Ghosting has become a much more common practice simply because we’ve become so unmoored from normal social practices. This doesn’t just apply to dating — it’s happening at work, with friends, and even family. I’d tried ghosting a friend in the years before perma-online living and Facebook only to have her turn up at my doorstep, ready for an explanation: What is going on? Where have you been? But with so many of our connections being mediated by apps and screens, why wouldn’t this phenomenon of ghost-guilt also extend to game characters, especially ones deliberately designed to do just that?
Copywriter Ili Nadirah felt so bad about neglecting her island that she reset the game and made a new one. She believes her guilt is partly due to a reflexive attachment to inanimate objects. “If in my drawer there’s three spoons, if I keep using two spoons and not the other spoon, I’ll feel… bad,” Nadirah explains. “It’s the same feeling I get with the villagers. Every day that I don’t talk to them it’s like ‘oh my god, they were waiting for me.’”
While I didn’t have such an egalitarian friendship with my villagers — I shunned Lionel for weeks to make him leave — my mind immediately jumped to Merengue, the last of my three original starter villagers who had kept me company during lockdown last year. Merengue, who had come to my house to look for me. Merengue, a Beef House resident from day one. I felt worse.
Nadirah simply didn’t want to face her villagers again. “It’s fine, rather than hearing them saying ‘oh no, I’ve missed you,’ or ‘you missed someone’s birthday.’ I can’t deal with that kind of emotional blackmail,” she says. “I just feel like if I can reset everything, it’s much easier. It’s much easier to burn bridges and connect with new people.”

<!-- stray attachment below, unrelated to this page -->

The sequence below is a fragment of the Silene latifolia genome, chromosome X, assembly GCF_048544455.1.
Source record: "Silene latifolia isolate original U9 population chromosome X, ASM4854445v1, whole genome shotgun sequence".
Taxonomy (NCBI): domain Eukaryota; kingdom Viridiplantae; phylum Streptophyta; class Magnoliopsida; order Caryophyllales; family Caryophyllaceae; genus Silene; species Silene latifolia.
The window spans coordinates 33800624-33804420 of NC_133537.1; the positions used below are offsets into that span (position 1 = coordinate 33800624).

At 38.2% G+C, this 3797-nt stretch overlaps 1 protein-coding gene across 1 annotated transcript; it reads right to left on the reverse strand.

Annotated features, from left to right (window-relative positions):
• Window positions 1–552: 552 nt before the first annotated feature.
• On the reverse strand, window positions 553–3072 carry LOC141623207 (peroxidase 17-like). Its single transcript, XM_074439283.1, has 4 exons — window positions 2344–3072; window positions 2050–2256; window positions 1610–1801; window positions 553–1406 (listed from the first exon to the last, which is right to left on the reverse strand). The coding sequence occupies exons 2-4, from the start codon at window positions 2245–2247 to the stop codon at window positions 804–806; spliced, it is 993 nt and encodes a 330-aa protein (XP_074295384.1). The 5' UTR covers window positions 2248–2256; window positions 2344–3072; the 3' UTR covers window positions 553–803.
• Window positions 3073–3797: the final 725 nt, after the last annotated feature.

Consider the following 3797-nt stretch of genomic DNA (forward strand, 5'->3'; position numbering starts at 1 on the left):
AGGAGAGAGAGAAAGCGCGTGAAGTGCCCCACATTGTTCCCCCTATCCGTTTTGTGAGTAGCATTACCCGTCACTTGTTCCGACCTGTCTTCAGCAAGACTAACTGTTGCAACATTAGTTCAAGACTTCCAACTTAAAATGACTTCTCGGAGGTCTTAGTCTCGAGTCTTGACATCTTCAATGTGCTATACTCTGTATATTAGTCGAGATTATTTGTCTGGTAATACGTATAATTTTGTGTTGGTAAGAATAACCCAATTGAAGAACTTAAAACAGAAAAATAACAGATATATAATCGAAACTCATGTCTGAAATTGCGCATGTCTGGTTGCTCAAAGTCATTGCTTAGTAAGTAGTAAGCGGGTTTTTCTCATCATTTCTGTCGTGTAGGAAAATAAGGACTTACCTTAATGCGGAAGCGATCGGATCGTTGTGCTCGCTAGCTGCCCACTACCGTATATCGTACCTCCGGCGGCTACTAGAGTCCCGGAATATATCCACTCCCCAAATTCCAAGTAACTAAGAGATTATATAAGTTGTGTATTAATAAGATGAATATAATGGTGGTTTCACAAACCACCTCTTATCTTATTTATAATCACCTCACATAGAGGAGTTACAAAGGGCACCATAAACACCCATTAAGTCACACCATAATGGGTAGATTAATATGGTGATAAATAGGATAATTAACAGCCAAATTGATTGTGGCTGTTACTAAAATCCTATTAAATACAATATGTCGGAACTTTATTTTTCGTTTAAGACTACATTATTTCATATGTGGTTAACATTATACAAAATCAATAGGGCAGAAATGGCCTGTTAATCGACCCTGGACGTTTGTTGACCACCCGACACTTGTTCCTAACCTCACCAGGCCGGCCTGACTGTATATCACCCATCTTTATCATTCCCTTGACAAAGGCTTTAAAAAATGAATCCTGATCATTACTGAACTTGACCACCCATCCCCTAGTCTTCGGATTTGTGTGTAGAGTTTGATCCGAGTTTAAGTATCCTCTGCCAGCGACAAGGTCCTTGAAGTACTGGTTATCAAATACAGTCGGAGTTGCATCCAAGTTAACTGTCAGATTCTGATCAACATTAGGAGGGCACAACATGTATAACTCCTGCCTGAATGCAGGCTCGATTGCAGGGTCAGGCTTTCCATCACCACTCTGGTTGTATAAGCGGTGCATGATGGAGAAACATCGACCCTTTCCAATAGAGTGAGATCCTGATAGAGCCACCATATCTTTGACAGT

Harper — like me — believes she’s projecting some of her own avoidant tendencies onto her villagers. She compared the Great Return to going home for Christmas after you haven’t seen your family in two years. “I am the type of person to fall madly in love with someone, but when it’s been a week or two since we’ve talked, I just assume it’s hopeless and there’s no point saying ‘hey,’ and I feel that way about my villagers, sans the madly in love part,” she says. “I’m trying to get better at consistency, and I feel like Animal Crossing might be good practice… but I gotta get over that initial hump of shame… and having to reflect on myself for being this way.”
So where does Animal Crossing stand now that we’re stumbling through the first quarter of 2021? It’s not the intense escapist delight it used to be, especially for so many of us who used it as a vital portal to human connection. I still haven’t played through the whole cycle of a year — I’m missing fish and bugs and sea creatures, so there are incentives for me to get back into it. But perhaps the game was tethered too closely to a time we’d all rather not dwell on, when our respective worlds were far too small and strained. It turns out that two things can be true — that New Horizons was both the definitive game of the pandemic (if there ever was one), as well as an unexpected stage for unrealized social anxiety. “The game was such a joy, and now it’s this cursed object waiting for me to return,” Harper says. “It’s just like… oh great, more people I’ve ghosted, except they’re virtual animal people.”
Perhaps, like Harper says, New Horizons could be used as a practice tool for people to come to terms with light pandemic ghosting. After I got over the fear of confronting the rest of my villagers — Marshal hadn’t even noticed my absence — I was left feeling empty and unmotivated. There was so much to do on the island: weeding, stomping on the cockroaches that had infested my house, picking fruit, checking the shops. I didn’t want to do any of it.
But my villagers knew I was back, and they were happy to see me even though I’d ditched them — a new emotional fiction that Animal Crossing can offer as we maneuver through post-pandemic relationship dynamics.